SANTA FE, N.M. (KRQE) – With nearly a quarter of a million estimated archaeological sites waiting to be discovered on State Trust Land, the State Land Office is making sure those sites, and those already discovered, aren’t destroyed.
To date, just 5,000 sites have been discovered and documented on State Trust Land, just two percent of what is thought to be out there.
Some of those sites include Pueblo Blanco, Folsom Site, Pork Chop Pass and Three Corn Ruin.
“The ability to just see a structure someone built 300 years ago and just survived in, is something you can’t experience anywhere else,” David Eck, State Land Office archaeologist said.
Artifacts from those sites have been dispersed to museums across the world.
“Some of those items live in the Denver museum, some are in the Smithsonian Institution,” Eck said.
Meanwhile, the ruins still stand where they have for hundreds of years. It’s the protection of this history that inspired the State Land Office to implement a new policy for people or groups looking to do projects on State Trust Land.
“This is the first time there’s been a written policy presented by the land office to protect cultural resources,” Eck said.
It’s been a year since the policy was put into place and the State Land Office says it’s working.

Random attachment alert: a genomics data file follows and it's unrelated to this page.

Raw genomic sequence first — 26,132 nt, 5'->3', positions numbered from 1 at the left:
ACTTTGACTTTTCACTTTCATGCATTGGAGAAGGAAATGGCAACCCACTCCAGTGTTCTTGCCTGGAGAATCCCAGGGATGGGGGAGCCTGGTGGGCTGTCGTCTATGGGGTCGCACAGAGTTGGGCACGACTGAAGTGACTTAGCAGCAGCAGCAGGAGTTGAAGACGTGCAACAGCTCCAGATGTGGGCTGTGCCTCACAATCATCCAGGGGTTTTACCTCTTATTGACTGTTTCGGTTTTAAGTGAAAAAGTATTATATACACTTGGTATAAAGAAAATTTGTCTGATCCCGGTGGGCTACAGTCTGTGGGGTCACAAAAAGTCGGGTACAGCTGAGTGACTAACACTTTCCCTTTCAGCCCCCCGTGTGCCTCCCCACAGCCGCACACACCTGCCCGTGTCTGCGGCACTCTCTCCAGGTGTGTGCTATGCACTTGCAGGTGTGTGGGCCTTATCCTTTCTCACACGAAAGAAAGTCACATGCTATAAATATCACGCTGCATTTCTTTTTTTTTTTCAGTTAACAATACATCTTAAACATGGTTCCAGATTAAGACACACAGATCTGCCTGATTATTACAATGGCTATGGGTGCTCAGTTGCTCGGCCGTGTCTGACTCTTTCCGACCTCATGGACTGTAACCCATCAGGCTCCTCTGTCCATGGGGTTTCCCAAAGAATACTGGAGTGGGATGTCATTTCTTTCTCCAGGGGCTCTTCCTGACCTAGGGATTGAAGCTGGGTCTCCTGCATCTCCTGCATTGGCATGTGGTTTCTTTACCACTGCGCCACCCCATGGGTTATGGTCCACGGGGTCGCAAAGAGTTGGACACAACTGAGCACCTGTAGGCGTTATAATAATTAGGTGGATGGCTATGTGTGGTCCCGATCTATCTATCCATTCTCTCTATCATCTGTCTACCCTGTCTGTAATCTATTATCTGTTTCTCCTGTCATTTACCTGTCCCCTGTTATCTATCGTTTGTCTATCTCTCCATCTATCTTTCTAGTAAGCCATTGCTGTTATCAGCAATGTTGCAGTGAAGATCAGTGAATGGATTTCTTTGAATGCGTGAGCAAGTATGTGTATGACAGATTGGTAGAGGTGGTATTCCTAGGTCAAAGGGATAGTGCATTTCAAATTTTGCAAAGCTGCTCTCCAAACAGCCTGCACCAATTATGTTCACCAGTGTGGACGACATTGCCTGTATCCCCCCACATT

This year, an archaeological site in Torrance County was identified and preserved before a tree thinning project mowed it over.
Eck said so much of physical human evidence from hundreds, if not thousands, of years ago has already been destroyed by natural forces and human intervention.
“We’re left with just a tiny little bit, and if we don’t hang onto it, we’ll have absolutely nothing,” Eck said.
Those groups or people who do not follow the new procedure and damage cultural sites could face be fined $100,000.
Read the policy, in summary, here:
All proposed projects on State Trust Lands shall begin with a search of the New Mexico Cultural Resources Information System maintained by the Archaeological Records Management Section of the State Historic Preservation Division – or an “ARMS Inspection” – to determine if (1) a survey has been conducted and no cultural property is located; (2) a survey has been conducted and cultural properties are identified near or on a proposed project site; or (3) no survey has been conducted in the area.
If the ARMS Inspection determines that a cultural resources survey has been conducted and no cultural properties are found, then the project may proceed.
If the proposed project area includes, or is near, a known cultural property, State Historic Preservation Officer and State Land Office archaeologists will coordinate a mitigation strategy before the project is approved.
If the ARMS Inspection reveals that the proposed project area has not been surveyed, the application may proceed without any further archaeological review. However, lessees are advised that the State Land Office strongly recommends that a survey be conducted prior to any activity, and that if any project or lease activities reveal an undocumented cultural property, activities must immediately cease, and the State Land Office must be notified.